4 responses to “Tempest and Barbie make up; thoughts on domesticated animals

  1. RichBeBe December 3, 2006 at 7:10 pm

    As usual something to think about paired with great photos. I wonder how many of us with companion animals have thought about them in their wills?
    I think the cat in the fourth picture looks familiar.

  2. Deb December 3, 2006 at 7:35 pm

    Based on the number of animals given up to shelters when their caregiver dies and the relatives can’t/don’t/won’t take care of the cats, dogs, birds left behind, I think it is safe to say that few of us think of them in our wills. Mostly I’d guess it is simply something that doesn’t occur to us.

    Here are a couple articles that talk about it. I’ll do more research and come up with a better list of resources soon.

    http://nymag.com/guides/bestlawyers/12276/index.html
    http://www.animallaw.info/articles/ovuswillstrusts.htm

  3. Gary December 4, 2006 at 3:35 pm

    A very thoughtful, honest, and introspective post.

    Certainly there are risks and moral quandaries if humans interact with animals in any way, shape, or form, even with loving and informed intentions. And certainly, so far, and in our current circumstances, despite millions of companion animals and humans having wonderful, mutually fulfilling relationships with each other, millions more would-be companion animals suffer in puppy mills, are abandoned, languish in poorly-financed shelters, or are killed due to – ultimately – our greed, indifference, and incompetence.

    Yet, what is the ideal? what is our end goal? I realize at the momeent, with overflowing shelters and rampant companion animal neglect and abuse, this may seem like a fanciful, conveniently rhetorical question. Nonetheless, having an end point in mind may guide us along the way as we try to make things better, then good, then wonderful.

    Should humans and non-human animals have no interaction at all? Is any interference a small crime against nature? What about only intervening to save a bird with a broken wing? Are we then interfering with nature taking its course? Can we turn off our compassionate impulses in those instances without incurring unwanted side effects?

    Is helping another being – of any species – or for that matter entering into a relationship with another being so that one or more of the parties becomes dependent on the other always inherently wrong? Perhaps it is one of the better parts of our nature to want to provide for others. Not only companion animals but members of our own species who would appreciare our involvement. While this may create dependencies, it may also generate gratitude, happiness, and welcome opportunities. Freed from the constraints of day-to-day survival, cats, like many other species of companion animals, exhibit creativity, sociability, and even altrusim that they’re rarely if ever able to express in the wild. In an accommodating and caring home, cats may be dependent on the one paw, but on the other paw they are in many ways freer than they ever would be in nature.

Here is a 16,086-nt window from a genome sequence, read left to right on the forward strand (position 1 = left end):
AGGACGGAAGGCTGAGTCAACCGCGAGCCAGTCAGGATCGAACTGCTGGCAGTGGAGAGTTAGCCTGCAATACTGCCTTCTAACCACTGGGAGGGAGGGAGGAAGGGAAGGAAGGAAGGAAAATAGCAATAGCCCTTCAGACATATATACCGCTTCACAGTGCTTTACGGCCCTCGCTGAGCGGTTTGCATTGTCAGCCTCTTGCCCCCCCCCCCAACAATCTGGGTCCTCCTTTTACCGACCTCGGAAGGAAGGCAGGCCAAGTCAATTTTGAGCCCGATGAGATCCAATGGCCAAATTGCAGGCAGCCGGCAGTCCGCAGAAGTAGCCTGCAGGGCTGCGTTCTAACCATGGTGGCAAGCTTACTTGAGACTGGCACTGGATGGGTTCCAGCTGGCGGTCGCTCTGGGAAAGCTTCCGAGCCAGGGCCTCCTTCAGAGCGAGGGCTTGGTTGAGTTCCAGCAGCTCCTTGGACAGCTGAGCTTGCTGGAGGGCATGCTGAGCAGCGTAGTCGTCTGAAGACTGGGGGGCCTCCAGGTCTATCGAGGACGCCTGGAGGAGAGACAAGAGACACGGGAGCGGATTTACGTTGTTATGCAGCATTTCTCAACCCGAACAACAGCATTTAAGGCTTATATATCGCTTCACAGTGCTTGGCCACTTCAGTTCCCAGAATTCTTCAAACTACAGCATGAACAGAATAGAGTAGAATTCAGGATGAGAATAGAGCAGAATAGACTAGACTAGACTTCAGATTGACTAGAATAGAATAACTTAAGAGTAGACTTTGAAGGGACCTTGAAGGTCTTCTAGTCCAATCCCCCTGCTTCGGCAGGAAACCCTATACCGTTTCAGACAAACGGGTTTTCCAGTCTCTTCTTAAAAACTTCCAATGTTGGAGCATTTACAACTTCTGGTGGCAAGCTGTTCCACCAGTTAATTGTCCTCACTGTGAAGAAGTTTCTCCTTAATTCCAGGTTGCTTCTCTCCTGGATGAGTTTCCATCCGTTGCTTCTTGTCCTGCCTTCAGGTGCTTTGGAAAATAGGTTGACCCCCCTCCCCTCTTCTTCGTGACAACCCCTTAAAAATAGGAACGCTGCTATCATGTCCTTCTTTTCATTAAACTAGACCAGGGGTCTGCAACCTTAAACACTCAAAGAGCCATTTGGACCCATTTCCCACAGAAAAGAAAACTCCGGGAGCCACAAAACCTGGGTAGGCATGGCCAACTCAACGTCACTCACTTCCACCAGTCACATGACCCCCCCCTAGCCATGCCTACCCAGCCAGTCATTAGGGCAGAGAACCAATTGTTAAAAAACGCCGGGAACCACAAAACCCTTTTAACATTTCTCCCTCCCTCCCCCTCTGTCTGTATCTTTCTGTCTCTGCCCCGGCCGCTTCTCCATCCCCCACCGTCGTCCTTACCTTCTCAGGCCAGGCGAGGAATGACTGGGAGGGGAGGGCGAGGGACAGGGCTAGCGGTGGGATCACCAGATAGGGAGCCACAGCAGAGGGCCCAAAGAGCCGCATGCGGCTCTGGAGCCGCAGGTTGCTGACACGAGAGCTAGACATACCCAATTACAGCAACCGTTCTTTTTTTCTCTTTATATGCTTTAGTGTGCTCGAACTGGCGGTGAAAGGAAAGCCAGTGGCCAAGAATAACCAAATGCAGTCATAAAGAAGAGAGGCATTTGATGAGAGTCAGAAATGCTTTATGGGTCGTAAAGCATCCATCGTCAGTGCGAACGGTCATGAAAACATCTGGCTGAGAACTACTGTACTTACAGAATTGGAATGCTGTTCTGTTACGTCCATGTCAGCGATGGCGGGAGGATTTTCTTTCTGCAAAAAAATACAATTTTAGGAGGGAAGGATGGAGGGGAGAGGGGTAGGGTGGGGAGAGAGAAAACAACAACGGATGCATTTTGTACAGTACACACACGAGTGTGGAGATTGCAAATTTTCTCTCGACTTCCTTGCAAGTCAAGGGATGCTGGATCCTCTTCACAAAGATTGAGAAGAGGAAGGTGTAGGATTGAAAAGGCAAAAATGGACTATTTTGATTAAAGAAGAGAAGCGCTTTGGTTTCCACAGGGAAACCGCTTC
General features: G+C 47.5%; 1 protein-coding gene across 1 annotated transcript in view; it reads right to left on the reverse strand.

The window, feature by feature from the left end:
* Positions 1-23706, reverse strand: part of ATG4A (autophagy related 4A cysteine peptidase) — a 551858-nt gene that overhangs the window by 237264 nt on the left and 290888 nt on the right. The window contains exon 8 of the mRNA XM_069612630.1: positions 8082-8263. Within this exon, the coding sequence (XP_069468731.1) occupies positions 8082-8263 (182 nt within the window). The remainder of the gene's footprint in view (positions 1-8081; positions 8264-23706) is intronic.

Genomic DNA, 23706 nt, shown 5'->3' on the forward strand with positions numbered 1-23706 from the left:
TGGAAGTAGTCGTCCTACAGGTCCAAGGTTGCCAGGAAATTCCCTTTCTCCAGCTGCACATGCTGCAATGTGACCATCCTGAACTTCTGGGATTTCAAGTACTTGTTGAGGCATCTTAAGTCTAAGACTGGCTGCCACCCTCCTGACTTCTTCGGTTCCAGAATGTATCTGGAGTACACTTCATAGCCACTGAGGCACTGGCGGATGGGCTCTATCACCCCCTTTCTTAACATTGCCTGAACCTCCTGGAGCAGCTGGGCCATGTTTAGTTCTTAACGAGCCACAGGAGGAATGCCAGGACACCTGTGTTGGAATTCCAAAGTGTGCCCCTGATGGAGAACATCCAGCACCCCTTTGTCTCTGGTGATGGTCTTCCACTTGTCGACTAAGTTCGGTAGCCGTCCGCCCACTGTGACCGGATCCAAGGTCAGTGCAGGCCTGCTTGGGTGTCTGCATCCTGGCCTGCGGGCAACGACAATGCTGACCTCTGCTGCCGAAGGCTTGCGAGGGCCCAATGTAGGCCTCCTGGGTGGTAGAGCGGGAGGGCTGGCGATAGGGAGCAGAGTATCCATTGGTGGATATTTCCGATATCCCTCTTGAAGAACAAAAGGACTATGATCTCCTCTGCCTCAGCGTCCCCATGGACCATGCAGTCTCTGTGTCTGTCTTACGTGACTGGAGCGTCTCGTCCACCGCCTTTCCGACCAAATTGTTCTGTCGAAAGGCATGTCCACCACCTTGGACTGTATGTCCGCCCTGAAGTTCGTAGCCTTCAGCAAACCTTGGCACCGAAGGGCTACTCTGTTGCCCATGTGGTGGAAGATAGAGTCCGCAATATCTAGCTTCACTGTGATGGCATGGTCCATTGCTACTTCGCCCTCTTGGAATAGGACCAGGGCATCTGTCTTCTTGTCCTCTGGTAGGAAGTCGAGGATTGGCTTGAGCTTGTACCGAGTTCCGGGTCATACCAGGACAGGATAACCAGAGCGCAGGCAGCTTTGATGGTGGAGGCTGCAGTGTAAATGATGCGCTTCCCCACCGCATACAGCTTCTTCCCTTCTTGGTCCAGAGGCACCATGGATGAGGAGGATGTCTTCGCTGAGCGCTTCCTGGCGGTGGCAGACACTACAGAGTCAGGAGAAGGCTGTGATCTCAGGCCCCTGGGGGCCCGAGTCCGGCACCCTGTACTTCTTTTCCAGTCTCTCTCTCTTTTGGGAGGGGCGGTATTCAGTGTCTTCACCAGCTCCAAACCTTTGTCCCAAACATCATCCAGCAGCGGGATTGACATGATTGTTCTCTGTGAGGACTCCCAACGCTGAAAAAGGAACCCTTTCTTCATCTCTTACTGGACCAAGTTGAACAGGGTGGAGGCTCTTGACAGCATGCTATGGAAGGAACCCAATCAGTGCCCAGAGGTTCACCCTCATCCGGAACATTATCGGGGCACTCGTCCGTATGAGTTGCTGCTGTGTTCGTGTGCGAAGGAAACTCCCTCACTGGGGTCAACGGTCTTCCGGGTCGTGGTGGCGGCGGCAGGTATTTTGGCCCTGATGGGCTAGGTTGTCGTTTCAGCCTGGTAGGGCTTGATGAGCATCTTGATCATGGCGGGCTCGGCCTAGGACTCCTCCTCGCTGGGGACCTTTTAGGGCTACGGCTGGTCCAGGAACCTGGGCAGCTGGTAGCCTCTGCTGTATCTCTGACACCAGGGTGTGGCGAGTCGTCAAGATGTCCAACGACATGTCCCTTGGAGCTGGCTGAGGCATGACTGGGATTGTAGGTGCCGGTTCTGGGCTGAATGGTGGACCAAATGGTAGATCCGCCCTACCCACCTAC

Can cats quasi-voluntarily accept dependency? My cat, ever the opportunist, literally knocked on a sliding glass door one day while still an outside cat, let himself in, and – depending on how you look at it – either willingly became dependent on humans for food, shelter, and play from that point on, or took charge and had humans do all the hard work on his behalf – so much easier than hunting mice and competing for territory.

    Once companion cats (and rabbits and other companion animals) live past their normal lifespan in the wild, is it that they are dependent on us, or is more that we care so much about them and that our lives are so intertwined with theirs that we give them extra years, out of generosity, love, and perhaps – let’s be frank – self-interest?

    How would cats vote on this issue? Just as my cat actively, yet most cunningly and inscrutabloy staged a peaceful coup in our house, deftly installing himself as Chariman Meow, so can one imagine curious, outgoing kittens in primitive times investigating the interesting biped siting by the stream, and instigating a lifelong friendship.

    It is a difficult connundrum. Us and companion animals. There are times when I am laying on the floor with the cat who shares his life with me, and he has sought me out, and is purring loudly, eyes closed in bliss, kneading contentedly, and we are enjoying each other’s company immensely, and I think “we are made for each other.” Despite all the risks of dependency and heartache, and the pain that may ensue from human stupidity, ignorance, and emotional shortcomings, there is something very beautiful about an inter-speices relationship. That individuals from two different species can bridge that gap, and develop a deep and enduring affection for one another, is, I think, a magnificent wonder of the world.